The garage exhaust fans run <constantly> <on a long schedule>, to limit the concentration of poisonous carbon monoxide (CO) gas in the garage area and prevent it from migrating into occupied areas of the building. However, much of the time the fans are running when there is no risk of vehicle exhaust build-up. During those times, the fan motors are consuming electricity unnecessarily <and, because this is a heated garage, heat is being thrown away in the exhaust air stream>.
The simplest way to reduce fan operating hours and save energy would be to install timeclocks. However CO will accumulate if a vehicle is operating in the garage during a period when the fans are off. <In fact the Ontario Building Code (OBC) dictates that unless there is a CO monitoring system, garages must have a continuous ventilation rate of 3.9 Litres per Second (l/s) per square meter of floor area.>
We recommend installation of a CO monitoring system. The system will measure the levels of CO gas in the garage area and activate the fans when a pre-established gas concentration (in the range of 100 parts per million) has been exceeded. In this way, the exhaust fans will operate only when they are really needed to maintain air quality in the garage.
A network of CO sensors, centrally monitored, is used to activate fans and alarms. These systems can be integrated with building automation systems.
Garages below grade will tend to be warmer and less drafty, since overall air exchange is reduced.
In principle, this is the most efficient method of controlling parking garage ventilation, and is particularly cost-effective in heated garages. In those applications, the savings in heat far exceed the fan motor electrical savings. Regardless of the method employed to control garage exhaust, owners of heated garages should pay careful attention to the heating control. Remember that garage heat is intended for freeze protection of wet sprinkler systems and to provide a bit of comfort on extremely cold days. Garage users are in transit between the conditioned space and their vehicles, are dressed for outdoor conditions, and should not expect full comfort conditioning.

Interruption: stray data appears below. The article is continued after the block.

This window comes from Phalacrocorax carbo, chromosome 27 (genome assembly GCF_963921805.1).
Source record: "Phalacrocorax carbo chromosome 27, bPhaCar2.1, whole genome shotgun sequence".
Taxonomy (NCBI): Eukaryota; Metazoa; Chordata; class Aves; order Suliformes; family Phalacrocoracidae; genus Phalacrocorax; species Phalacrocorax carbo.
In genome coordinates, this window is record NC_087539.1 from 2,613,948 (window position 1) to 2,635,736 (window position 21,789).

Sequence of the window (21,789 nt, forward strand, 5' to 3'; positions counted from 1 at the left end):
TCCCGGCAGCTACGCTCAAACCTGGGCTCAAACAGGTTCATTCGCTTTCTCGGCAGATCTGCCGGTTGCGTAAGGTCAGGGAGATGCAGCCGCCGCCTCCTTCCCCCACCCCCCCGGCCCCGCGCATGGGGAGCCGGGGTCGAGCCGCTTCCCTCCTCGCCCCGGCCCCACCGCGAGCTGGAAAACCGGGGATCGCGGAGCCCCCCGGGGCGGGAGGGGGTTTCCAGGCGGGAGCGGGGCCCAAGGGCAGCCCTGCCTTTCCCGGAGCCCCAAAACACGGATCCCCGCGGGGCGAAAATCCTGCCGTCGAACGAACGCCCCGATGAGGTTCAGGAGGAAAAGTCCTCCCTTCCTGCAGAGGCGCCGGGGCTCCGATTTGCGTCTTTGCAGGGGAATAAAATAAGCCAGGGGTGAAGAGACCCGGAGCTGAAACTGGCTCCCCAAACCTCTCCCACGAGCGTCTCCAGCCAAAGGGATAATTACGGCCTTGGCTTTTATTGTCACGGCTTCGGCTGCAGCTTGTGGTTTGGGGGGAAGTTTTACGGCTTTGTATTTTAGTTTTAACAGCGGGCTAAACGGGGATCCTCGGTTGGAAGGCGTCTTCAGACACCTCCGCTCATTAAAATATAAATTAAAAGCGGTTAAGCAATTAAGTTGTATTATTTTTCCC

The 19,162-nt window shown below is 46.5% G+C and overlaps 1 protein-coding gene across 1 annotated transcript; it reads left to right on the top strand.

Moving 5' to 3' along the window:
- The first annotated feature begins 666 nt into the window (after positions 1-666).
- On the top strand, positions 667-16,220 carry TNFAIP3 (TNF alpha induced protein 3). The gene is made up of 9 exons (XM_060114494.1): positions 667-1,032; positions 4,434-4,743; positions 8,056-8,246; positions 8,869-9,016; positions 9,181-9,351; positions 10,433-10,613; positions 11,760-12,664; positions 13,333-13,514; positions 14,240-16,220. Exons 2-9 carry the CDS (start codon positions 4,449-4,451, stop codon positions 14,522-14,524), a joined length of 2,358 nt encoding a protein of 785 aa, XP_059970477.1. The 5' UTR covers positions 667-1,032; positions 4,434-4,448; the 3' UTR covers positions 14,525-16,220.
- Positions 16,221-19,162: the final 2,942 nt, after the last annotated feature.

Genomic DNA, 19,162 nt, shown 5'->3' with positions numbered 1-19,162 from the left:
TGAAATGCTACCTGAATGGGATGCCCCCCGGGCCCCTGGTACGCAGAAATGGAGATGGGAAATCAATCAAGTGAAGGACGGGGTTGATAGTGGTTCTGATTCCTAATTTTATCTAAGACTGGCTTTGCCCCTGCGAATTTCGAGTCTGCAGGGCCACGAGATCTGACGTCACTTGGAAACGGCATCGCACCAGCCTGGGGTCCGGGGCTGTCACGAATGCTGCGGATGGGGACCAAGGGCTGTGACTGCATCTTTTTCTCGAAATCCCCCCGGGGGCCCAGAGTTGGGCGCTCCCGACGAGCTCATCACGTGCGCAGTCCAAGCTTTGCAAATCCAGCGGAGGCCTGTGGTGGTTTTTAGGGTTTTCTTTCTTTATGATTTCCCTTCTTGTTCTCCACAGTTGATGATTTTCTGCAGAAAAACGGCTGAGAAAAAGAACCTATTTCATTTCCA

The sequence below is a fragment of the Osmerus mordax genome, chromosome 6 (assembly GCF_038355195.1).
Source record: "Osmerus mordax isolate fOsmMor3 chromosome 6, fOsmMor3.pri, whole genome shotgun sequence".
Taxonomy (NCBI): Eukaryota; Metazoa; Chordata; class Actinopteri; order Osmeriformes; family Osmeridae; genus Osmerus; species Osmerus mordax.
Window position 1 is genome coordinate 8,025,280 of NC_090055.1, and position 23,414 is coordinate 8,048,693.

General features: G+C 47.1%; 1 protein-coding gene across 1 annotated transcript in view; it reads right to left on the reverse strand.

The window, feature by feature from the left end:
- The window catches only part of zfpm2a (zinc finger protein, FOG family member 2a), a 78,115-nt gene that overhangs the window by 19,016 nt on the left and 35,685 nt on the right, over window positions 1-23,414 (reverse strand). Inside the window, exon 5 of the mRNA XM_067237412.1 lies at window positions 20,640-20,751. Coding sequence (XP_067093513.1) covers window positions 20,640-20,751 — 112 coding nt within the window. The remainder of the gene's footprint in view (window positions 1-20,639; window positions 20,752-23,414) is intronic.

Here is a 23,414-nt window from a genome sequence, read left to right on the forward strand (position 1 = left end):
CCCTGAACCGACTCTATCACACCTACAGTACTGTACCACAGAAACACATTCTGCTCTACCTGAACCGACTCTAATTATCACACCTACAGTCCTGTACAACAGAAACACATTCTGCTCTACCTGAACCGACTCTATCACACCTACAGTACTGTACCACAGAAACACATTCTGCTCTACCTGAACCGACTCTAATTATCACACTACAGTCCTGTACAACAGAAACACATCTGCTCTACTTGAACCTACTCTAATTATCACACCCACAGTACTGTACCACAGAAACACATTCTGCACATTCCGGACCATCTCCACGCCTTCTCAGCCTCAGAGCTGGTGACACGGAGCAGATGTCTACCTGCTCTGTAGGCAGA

Engineering design procedures are available on the Honeywell Vulcain web site.
Issues and Concerns
Annual sensor testing and calibration is strongly recommended and should be budgeted.
The fresh air exchange in a garage can be estimated using the CO emission from the vehicles in the garage.
qCO = (20 + 0.1 l1) c1 + 0.1 c2 l2 (2)
qCO = CO emission (m3/h)
c1 = capacity of parked cars in the garage
l1 = mean driving distance for cars in the parking garage
c2 = numbers of cars driving through the garage
l2 = mean driving distance for cars driving through the garage
The required fresh air supply can be estimated with
Q = k qCO (3)
Q = required fresh air supply (m3/h)
k = application coefficient
The application coefficients used are
k = 2 where people are in the garage temporarily
k = 4 where people are in the garage permanently - service shops or similar
Example - Fresh air supply to a garage
A Storage (Parking) Garage
The fresh air supply to a storage garage with 10 cars, floor area 150 m2, volume 300 m3 and a mean driving distance for the cars of 20 m, can be calculated as:
Required air changes per hour
Fresh air supply due to air change requirement of 4 per hour can be calculated as
Q = (4 1/h) (300 m3)
= 1200 m3/h
CO emission can be calculated as
qCO = (20 + 0.1 (20 m)) (10 cars)
= 220 m3/h CO
Required air flow due to CO emission can be calculated as
Q = 2 (220 m3/h)
= 440 m3/h air
Comparing the two calculations - the fresh air supply should be 1200 m3/h.
For a very rough calculation, many jurisdictions including Ontario mandate a design air flow of 500cfm per parking space in an enclosed garage.